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Nichola Ross Martin
By Nichola Ross Martin
24th Feb 2014 12:08

I was asked to comment so here's my comment...

gov't policy is to promote marriage and there would not be an exception to the settlement provisions for an outright gift to spouses were it not parliament's intention that spouses can share their assets. In "Arctic Systems" the House Lords considered the purpose and effect of the legislation and decided that allowing a spouse to subscribe to shares should not be treated any differently to the act of making a gift of shares.

Ordinary shares carry rights to capital as well as income, dividend waivers and "thin shares" such as non-voting preference shares are regarded by HMRC and the tribunals as wholly or mainly rights to income, so this is why the inter-spouse gift does not work in cases like Donovan and you get interesting conclusions in cases like Patmore. He gave his wife some income but retained the capital that was his interest in the share capital.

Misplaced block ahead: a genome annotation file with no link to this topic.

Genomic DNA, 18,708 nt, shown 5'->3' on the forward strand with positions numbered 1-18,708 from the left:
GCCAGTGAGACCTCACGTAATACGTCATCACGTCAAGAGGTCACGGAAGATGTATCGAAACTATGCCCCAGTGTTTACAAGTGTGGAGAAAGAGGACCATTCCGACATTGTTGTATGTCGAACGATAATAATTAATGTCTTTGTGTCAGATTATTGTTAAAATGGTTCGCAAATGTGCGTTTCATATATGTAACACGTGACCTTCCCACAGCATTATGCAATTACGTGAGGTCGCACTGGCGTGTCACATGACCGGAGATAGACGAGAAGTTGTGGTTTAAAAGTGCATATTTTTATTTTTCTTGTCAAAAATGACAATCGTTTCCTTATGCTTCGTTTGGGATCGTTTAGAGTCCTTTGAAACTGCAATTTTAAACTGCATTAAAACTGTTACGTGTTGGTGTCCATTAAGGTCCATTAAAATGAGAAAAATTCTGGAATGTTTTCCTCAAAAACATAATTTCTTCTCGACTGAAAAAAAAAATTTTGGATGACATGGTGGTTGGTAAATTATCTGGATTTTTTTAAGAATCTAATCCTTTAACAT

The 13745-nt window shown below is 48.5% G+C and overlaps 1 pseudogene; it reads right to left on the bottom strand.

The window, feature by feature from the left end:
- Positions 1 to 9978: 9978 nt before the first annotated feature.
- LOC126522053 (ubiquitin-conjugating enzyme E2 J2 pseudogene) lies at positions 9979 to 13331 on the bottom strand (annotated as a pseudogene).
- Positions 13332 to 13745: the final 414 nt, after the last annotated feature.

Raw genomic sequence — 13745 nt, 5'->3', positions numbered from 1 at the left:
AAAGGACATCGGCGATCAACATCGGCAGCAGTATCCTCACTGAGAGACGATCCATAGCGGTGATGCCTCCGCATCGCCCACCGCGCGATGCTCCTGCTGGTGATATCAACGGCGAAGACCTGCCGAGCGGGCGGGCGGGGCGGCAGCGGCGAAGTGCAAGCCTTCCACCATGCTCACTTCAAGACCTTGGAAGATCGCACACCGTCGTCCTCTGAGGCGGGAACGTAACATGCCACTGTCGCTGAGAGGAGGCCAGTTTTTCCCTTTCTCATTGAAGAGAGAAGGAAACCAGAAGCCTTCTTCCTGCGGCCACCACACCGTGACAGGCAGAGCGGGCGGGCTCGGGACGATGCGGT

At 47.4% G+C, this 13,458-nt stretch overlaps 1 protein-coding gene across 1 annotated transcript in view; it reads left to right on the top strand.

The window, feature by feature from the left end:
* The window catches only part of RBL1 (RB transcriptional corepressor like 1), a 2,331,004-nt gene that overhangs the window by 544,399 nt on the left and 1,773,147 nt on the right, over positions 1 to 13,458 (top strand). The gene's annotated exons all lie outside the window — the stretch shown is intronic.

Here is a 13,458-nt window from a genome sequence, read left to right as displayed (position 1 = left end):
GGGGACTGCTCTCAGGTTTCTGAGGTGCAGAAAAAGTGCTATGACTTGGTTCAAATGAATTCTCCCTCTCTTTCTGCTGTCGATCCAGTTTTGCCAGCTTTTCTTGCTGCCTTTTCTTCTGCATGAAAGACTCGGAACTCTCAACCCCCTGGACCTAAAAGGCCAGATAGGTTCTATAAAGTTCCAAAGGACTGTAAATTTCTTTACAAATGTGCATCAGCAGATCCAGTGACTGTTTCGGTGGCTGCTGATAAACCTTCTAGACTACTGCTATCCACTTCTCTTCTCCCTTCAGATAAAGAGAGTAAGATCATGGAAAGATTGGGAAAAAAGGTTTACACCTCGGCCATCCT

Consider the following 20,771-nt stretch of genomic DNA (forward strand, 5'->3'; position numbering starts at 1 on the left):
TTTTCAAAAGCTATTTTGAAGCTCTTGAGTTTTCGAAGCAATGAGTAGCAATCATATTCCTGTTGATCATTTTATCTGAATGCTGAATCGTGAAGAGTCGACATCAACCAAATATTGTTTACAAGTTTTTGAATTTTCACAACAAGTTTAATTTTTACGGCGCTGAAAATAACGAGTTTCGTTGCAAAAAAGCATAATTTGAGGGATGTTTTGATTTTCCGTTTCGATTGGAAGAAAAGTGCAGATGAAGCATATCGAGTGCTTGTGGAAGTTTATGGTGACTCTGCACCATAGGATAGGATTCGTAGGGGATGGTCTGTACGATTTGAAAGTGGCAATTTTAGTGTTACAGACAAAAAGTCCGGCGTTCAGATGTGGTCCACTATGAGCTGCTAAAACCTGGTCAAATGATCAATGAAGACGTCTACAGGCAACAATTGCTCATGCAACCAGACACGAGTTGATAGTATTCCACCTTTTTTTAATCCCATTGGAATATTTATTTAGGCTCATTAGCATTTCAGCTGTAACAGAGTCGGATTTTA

HMRC did say that they were going to appeal the Patmore decision but they decided against it - as they lost Arctic in the House of Lords it seems a fair bet that they will pick their cases carefully when the shares involved are of the ordinary variety.

Suffice to say, lots of detailed guidance on Income shifting, the Settlement Provisions and making different share classes on our website: www.rossmartin.co.uk

Nichola Ross Martin

Virtual Tax Partner support for advisers and their clients

 

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By TTID
28th Feb 2014 16:53

Any views on 100% shareholding in spouse's name

Any views on whether putting a 100% shareholding in a spouse's name would be covered by the Artic Systems ruling and whether any other legislation may come into play.

Eg husband carries out main work, wife is company secretary.  Both are paid salaries approx to NI free limits but wife is 100% shareholder (and has been since incorporation).

 

 

 

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Replying to lee.bennett.wolterskluwer:
Red Leader
By Red Leader
28th Feb 2014 17:11

ok

but happy to be corrected. My view of the status quo:

An ordinary share is more than a right to income and therefore putting such a security in the name of the non-earning spouse comes within the husband and wife get out from the settlement provisions.